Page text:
New Online Help for Managing Whiteflies
Flores August 22, 2007
Tiny, sap-sucking whitefliesand the diseases they often
spreadcause some of the world's worst crop problems and are responsible
for enormous losses every year. Now an online resource has been developed to
help growers afflicted by the pests.
Agricultural Research Service (ARS) scientists in the agency's Subtropical
Insects Research Unit (SIRU),
McKenziein collaboration with the University of Florida, the
University of California, the
University of Georgia,
Texas A & M University and
Cornell University, and endorsed by
industry groups such as the Society of
American Florists, American Nursery &
Landscape Association and the IR-4 Projecthave developed a website
with extensive information about whitefly management. SIRU is part of ARS' U.S.
Research Laboratory in Fort Pierce, Fla.
Whiteflies are found throughout the tropics and subtropics, but can be
troublesome in greenhouses and other growing environments as well. Both
immature and adult stages ingest plant sap and cause damage directly, by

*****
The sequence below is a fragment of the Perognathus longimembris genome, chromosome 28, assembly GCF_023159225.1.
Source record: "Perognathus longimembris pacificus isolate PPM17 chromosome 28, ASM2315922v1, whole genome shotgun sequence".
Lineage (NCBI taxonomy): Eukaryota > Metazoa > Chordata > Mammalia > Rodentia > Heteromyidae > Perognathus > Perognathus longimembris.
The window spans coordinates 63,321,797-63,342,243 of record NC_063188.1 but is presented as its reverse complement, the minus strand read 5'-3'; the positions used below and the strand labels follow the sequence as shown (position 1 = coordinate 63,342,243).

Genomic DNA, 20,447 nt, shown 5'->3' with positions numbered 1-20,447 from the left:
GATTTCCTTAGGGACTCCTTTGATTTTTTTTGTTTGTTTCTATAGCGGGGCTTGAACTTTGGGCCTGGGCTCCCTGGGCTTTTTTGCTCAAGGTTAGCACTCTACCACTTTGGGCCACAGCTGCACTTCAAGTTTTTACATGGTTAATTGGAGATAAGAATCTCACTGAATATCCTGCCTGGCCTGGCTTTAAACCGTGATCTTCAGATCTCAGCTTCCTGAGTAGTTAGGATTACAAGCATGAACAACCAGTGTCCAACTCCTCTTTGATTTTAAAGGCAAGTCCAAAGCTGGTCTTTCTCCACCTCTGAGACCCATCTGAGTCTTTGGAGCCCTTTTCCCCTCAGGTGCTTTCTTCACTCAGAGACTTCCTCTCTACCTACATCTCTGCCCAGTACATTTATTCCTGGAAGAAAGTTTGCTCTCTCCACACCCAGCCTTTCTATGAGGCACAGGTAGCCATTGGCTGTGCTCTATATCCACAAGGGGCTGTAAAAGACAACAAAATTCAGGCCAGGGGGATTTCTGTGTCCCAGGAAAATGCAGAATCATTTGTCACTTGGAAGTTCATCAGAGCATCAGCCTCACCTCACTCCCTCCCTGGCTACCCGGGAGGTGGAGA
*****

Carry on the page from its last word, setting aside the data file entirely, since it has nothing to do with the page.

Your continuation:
feeding and transmitting plant viruses, or indirectly, by excreting a sticky
substance called honeydew onto leaves and fruit. Sooty mold fungi colonize the
contaminated surfaces, further interfering with photosynthesis and ultimately
resulting in reduced quality of fruit and fiber. In addition to ornamentals,
whiteflies attack cassava, cotton, sweet potato, legumes and many other
vegetables grown in mixed or annual cropping systems.
Called "Management Program for Whiteflies on Propagated Ornamentals
With an Emphasis on the Q-biotype," the comprehensive online resource can be
Among the many topics covered at the website are the importance of
crop hygiene, pre- and post-planting practices and insecticide recommendations.
Also stressed is the need to control whiteflies early, before they spread to
Proper use of insecticides is important for whitefly management,
particularly with respect to avoiding development of insecticide resistance in
whiteflies. The online guide recommends that insecticides be rotated between
chemical classes and should be applied a minimum of two times, at a five- to
seven-day interval, to allow for egg hatch between applications and ensure that
adults, nymphs and newly hatched individuals are all killed.
ARS is the U.S. Department of
Agriculture's chief scientific research agency.